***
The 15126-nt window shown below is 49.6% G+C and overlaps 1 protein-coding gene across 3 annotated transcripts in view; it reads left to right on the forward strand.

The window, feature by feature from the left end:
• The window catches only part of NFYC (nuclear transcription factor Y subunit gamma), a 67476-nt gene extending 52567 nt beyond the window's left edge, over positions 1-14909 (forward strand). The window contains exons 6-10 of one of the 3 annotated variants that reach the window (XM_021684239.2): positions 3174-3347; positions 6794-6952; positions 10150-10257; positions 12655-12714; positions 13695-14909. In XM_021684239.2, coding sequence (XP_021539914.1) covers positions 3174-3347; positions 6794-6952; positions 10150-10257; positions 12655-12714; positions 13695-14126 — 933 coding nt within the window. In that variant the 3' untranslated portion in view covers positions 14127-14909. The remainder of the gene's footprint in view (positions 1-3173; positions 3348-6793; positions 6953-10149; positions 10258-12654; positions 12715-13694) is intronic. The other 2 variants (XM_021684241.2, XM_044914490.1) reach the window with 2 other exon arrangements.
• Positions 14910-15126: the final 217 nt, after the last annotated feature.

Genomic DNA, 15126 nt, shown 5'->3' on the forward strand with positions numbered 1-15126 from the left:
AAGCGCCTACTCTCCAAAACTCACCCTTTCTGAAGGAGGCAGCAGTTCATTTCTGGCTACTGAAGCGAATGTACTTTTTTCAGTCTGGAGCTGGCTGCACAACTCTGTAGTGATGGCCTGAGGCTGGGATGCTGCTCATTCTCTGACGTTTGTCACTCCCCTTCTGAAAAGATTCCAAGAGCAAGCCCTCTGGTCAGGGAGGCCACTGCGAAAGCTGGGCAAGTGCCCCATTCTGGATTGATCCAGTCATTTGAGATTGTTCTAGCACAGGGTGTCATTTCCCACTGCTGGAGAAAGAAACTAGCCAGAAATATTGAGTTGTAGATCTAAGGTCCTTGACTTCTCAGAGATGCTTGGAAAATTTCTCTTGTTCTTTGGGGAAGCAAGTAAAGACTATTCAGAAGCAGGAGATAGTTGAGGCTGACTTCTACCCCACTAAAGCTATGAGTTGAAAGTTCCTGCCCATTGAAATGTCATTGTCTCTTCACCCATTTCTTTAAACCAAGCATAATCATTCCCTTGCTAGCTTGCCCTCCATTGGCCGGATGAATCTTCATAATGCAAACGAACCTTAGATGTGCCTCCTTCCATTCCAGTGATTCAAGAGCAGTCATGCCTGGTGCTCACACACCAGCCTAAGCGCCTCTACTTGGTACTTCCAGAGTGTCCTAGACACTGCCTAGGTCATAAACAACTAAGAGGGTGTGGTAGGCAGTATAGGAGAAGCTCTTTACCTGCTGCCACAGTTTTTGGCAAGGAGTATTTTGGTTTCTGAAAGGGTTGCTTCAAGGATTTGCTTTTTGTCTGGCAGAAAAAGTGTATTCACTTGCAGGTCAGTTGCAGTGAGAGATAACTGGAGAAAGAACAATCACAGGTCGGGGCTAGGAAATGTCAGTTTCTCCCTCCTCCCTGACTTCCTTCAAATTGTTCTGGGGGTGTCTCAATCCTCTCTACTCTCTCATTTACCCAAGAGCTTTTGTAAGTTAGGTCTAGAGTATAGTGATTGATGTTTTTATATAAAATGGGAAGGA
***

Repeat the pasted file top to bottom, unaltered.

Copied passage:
The 15126-nt window shown below is 49.6% G+C and overlaps 1 protein-coding gene across 3 annotated transcripts in view; it reads left to right on the forward strand.

The window, feature by feature from the left end:
• The window catches only part of NFYC (nuclear transcription factor Y subunit gamma), a 67476-nt gene extending 52567 nt beyond the window's left edge, over positions 1-14909 (forward strand). The window contains exons 6-10 of one of the 3 annotated variants that reach the window (XM_021684239.2): positions 3174-3347; positions 6794-6952; positions 10150-10257; positions 12655-12714; positions 13695-14909. In XM_021684239.2, coding sequence (XP_021539914.1) covers positions 3174-3347; positions 6794-6952; positions 10150-10257; positions 12655-12714; positions 13695-14126 — 933 coding nt within the window. In that variant the 3' untranslated portion in view covers positions 14127-14909. The remainder of the gene's footprint in view (positions 1-3173; positions 3348-6793; positions 6953-10149; positions 10258-12654; positions 12715-13694) is intronic. The other 2 variants (XM_021684241.2, XM_044914490.1) reach the window with 2 other exon arrangements.
• Positions 14910-15126: the final 217 nt, after the last annotated feature.

Genomic DNA, 15126 nt, shown 5'->3' on the forward strand with positions numbered 1-15126 from the left:
AAGCGCCTACTCTCCAAAACTCACCCTTTCTGAAGGAGGCAGCAGTTCATTTCTGGCTACTGAAGCGAATGTACTTTTTTCAGTCTGGAGCTGGCTGCACAACTCTGTAGTGATGGCCTGAGGCTGGGATGCTGCTCATTCTCTGACGTTTGTCACTCCCCTTCTGAAAAGATTCCAAGAGCAAGCCCTCTGGTCAGGGAGGCCACTGCGAAAGCTGGGCAAGTGCCCCATTCTGGATTGATCCAGTCATTTGAGATTGTTCTAGCACAGGGTGTCATTTCCCACTGCTGGAGAAAGAAACTAGCCAGAAATATTGAGTTGTAGATCTAAGGTCCTTGACTTCTCAGAGATGCTTGGAAAATTTCTCTTGTTCTTTGGGGAAGCAAGTAAAGACTATTCAGAAGCAGGAGATAGTTGAGGCTGACTTCTACCCCACTAAAGCTATGAGTTGAAAGTTCCTGCCCATTGAAATGTCATTGTCTCTTCACCCATTTCTTTAAACCAAGCATAATCATTCCCTTGCTAGCTTGCCCTCCATTGGCCGGATGAATCTTCATAATGCAAACGAACCTTAGATGTGCCTCCTTCCATTCCAGTGATTCAAGAGCAGTCATGCCTGGTGCTCACACACCAGCCTAAGCGCCTCTACTTGGTACTTCCAGAGTGTCCTAGACACTGCCTAGGTCATAAACAACTAAGAGGGTGTGGTAGGCAGTATAGGAGAAGCTCTTTACCTGCTGCCACAGTTTTTGGCAAGGAGTATTTTGGTTTCTGAAAGGGTTGCTTCAAGGATTTGCTTTTTGTCTGGCAGAAAAAGTGTATTCACTTGCAGGTCAGTTGCAGTGAGAGATAACTGGAGAAAGAACAATCACAGGTCGGGGCTAGGAAATGTCAGTTTCTCCCTCCTCCCTGACTTCCTTCAAATTGTTCTGGGGGTGTCTCAATCCTCTCTACTCTCTCATTTACCCAAGAGCTTTTGTAAGTTAGGTCTAGAGTATAGTGATTGATGTTTTTATATAAAATGGGAAGGA